Paul Wells on Keystone, Barack Obama and Stephen Harper

At Maclean’s, Paul Wells looks at President Obama’s talk about the Keystone pipeline, as well as Prime Minster Harper’s actions, to try to determine just what the hell the PM is up to.

Over at Politico Pro — where you get the really clever analyses — they found two top expert experts who said that when the President of the United States has a couple reporters over to giggle at the merits of a project, the project is a shoo-in. A third expert in the article, Charles Ebinger at Brookings, remains discouragingly literal-minded: he seems to think that when the President of the United States has a laugh about something, that means he’s not a fan.

“I’ve kind of done an about-face,” he said. “I think the president is very concerned about losing his environmental constituency going into the 2014 election season. I’m just not sure he’s really convinced we need [Keystone].”

The other two top expert experts remind me of some of the reaction in June, after Obama inserted a reference to Keystone and the “tar sands” into a global-warming speech that nobody was expecting to include a Keystone reference. Then too, some people took this as an encouraging sign. This is the Pépé Le Pew school of political analysis. Your lips, zay say non, but your eyes, zay say oui oui oui!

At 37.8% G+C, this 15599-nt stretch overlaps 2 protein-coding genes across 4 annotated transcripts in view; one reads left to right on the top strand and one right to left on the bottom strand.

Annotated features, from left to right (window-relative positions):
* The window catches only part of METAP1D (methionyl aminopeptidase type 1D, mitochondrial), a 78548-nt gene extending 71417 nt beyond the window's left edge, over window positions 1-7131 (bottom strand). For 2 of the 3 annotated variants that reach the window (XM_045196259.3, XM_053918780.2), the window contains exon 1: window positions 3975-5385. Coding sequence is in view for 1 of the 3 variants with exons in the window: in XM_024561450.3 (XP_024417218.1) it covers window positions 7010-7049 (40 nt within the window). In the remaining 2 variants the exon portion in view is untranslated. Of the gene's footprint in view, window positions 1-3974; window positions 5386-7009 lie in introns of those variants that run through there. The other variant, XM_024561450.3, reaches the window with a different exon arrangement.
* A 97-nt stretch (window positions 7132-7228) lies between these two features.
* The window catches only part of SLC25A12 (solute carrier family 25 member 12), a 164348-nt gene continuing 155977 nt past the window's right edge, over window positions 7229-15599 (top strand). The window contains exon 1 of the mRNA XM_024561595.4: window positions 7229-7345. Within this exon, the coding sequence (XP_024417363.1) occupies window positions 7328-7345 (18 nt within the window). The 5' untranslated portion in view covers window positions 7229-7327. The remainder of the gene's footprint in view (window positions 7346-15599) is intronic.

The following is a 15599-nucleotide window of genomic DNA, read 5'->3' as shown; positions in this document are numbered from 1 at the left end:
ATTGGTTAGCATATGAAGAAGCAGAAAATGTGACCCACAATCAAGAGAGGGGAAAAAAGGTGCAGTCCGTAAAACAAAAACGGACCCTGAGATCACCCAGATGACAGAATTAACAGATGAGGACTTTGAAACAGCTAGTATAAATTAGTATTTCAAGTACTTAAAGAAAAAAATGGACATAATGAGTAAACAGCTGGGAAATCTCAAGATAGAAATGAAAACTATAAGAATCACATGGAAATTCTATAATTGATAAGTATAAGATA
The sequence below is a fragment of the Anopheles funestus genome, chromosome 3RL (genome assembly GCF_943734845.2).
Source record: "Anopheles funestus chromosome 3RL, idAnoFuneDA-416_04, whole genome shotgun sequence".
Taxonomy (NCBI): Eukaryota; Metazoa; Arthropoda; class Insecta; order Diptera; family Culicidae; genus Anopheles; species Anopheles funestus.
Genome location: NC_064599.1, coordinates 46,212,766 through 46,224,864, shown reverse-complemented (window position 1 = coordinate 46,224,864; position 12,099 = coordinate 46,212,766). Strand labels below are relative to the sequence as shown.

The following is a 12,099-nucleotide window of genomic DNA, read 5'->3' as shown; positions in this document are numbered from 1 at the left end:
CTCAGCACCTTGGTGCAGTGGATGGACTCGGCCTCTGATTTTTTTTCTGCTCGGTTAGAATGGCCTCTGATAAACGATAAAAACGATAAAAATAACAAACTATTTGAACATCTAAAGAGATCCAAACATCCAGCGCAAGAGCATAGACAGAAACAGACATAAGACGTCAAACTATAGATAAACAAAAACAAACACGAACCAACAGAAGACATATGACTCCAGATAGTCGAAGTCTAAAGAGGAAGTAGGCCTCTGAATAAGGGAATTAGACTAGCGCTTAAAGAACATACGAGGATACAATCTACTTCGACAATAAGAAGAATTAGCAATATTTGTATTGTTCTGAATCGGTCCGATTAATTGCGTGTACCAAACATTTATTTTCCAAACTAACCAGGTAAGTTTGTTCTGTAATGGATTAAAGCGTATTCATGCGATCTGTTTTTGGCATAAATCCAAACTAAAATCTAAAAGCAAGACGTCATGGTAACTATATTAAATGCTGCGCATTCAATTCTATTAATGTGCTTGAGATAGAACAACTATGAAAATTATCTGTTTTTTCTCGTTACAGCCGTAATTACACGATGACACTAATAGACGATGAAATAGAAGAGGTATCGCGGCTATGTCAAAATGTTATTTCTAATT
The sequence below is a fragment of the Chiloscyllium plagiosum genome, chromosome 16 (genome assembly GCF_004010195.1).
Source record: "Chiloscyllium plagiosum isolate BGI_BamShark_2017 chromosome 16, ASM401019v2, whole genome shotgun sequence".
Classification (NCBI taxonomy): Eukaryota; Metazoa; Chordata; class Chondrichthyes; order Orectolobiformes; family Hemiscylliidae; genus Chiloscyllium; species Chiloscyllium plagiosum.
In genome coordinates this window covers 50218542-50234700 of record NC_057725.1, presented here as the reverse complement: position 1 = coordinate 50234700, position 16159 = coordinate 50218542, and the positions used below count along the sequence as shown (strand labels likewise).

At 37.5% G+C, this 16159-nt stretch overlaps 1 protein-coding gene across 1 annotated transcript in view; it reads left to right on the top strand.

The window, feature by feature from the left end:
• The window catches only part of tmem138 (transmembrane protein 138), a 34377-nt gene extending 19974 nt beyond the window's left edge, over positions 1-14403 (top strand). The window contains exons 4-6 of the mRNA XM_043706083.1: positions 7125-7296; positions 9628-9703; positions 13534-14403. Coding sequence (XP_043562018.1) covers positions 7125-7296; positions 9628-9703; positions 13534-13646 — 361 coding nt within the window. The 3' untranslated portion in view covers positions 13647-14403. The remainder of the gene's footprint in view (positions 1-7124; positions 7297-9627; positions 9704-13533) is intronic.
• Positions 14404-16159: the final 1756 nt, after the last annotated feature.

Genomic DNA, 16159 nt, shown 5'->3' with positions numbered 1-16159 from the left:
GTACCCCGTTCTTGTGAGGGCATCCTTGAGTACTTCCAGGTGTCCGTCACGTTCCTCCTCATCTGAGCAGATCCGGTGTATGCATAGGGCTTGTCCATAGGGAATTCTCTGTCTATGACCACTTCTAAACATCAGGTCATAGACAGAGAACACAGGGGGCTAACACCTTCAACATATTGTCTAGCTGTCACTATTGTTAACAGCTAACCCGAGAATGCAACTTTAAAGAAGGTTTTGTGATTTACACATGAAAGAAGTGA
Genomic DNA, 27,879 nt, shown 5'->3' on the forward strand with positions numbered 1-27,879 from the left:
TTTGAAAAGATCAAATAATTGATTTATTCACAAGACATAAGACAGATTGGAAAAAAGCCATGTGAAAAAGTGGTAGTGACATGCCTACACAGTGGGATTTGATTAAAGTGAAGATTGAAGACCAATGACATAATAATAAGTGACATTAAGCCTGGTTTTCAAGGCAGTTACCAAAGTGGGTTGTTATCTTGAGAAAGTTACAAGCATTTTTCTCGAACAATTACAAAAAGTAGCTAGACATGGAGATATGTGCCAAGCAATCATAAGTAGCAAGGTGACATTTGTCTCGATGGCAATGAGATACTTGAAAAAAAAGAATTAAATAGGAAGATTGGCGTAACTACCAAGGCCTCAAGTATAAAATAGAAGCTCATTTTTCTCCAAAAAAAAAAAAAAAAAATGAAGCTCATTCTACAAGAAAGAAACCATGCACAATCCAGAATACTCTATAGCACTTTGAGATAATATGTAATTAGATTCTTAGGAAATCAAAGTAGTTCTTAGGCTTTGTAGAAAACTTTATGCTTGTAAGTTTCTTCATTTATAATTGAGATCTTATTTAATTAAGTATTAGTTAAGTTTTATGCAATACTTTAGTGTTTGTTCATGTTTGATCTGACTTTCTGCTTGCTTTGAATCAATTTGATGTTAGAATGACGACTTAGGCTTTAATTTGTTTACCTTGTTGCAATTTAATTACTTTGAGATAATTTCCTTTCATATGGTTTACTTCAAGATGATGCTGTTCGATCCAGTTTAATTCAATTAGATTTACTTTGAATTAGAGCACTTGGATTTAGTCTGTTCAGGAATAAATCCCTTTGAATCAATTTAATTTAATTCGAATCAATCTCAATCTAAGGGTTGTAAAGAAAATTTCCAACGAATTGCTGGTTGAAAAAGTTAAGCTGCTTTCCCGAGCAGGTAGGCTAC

The whole thing is a worthwhile read. For a project that seems so very important to the Tories, their actions seem quite odd… that is, of course, unless they’ve resigned themselves to losing this issue and want to play the hurt victim. It’s a tactic they’re surprisingly good at.

By the way, regardless of the merits of the project (and I’m on the fence), I don’t believe the President’s claim that it would only create 2000 jobs – that’s just ludicrous – and I don’t believe that he believes it, either.

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3 thoughts on “Paul Wells on Keystone, Barack Obama and Stephen Harper

  1. Never bet on anything until the ink is dry, but I’ve read from more than one place that the people close to Obama want Keystone to go through, or at least don’t want to die on that particular hill. So I (a proponent) am optimistic.

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  2. It would be a good thing if Obama really was catering to the enviros on this, it seems to me. I’m undecided about the merits of the project myself, but reflexively – given the history of long pipelines – I find myself opposed.

    I find this criticism a bit confusing, tho:

    I don’t believe the President’s claim that it would only create 2000 jobs – that’s just ludicrous – and I don’t believe that he believes it, either.

    You’re calling him a liar, apparently on the premise that there is reliable data regarding the number of long term jobs created which he is aware of. Is there? I mean, in the quotation you’re referring to he explicitly excludes construction jobs from his equation. I also remember some Keystone advocates saying the project would create 1.5 million jobs.

    So, the right answer will be found somewhere within that narrow range.

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